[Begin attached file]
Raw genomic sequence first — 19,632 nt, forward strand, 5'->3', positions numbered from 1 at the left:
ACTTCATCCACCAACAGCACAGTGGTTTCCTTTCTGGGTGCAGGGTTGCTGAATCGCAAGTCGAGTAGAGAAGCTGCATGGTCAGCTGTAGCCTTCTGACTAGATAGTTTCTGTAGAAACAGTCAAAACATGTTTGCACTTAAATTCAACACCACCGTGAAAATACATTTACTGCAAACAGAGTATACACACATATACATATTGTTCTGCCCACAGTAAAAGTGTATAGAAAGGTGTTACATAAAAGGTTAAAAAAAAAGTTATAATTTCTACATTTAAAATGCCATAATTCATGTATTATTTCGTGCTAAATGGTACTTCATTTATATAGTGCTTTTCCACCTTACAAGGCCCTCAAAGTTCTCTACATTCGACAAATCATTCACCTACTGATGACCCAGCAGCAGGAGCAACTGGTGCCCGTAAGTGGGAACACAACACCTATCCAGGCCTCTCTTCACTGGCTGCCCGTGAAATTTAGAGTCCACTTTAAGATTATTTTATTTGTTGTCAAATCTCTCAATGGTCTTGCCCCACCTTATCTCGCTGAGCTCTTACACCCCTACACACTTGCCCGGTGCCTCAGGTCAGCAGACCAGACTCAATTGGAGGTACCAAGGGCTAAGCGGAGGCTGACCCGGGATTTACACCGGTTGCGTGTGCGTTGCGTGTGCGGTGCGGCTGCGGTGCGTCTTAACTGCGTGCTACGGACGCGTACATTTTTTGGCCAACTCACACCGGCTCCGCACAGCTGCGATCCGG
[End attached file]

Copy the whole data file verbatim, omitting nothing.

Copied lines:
Raw genomic sequence first — 19,632 nt, forward strand, 5'->3', positions numbered from 1 at the left:
ACTTCATCCACCAACAGCACAGTGGTTTCCTTTCTGGGTGCAGGGTTGCTGAATCGCAAGTCGAGTAGAGAAGCTGCATGGTCAGCTGTAGCCTTCTGACTAGATAGTTTCTGTAGAAACAGTCAAAACATGTTTGCACTTAAATTCAACACCACCGTGAAAATACATTTACTGCAAACAGAGTATACACACATATACATATTGTTCTGCCCACAGTAAAAGTGTATAGAAAGGTGTTACATAAAAGGTTAAAAAAAAAGTTATAATTTCTACATTTAAAATGCCATAATTCATGTATTATTTCGTGCTAAATGGTACTTCATTTATATAGTGCTTTTCCACCTTACAAGGCCCTCAAAGTTCTCTACATTCGACAAATCATTCACCTACTGATGACCCAGCAGCAGGAGCAACTGGTGCCCGTAAGTGGGAACACAACACCTATCCAGGCCTCTCTTCACTGGCTGCCCGTGAAATTTAGAGTCCACTTTAAGATTATTTTATTTGTTGTCAAATCTCTCAATGGTCTTGCCCCACCTTATCTCGCTGAGCTCTTACACCCCTACACACTTGCCCGGTGCCTCAGGTCAGCAGACCAGACTCAATTGGAGGTACCAAGGGCTAAGCGGAGGCTGACCCGGGATTTACACCGGTTGCGTGTGCGTTGCGTGTGCGGTGCGGCTGCGGTGCGTCTTAACTGCGTGCTACGGACGCGTACATTTTTTGGCCAACTCACACCGGCTCCGCACAGCTGCGATCCGG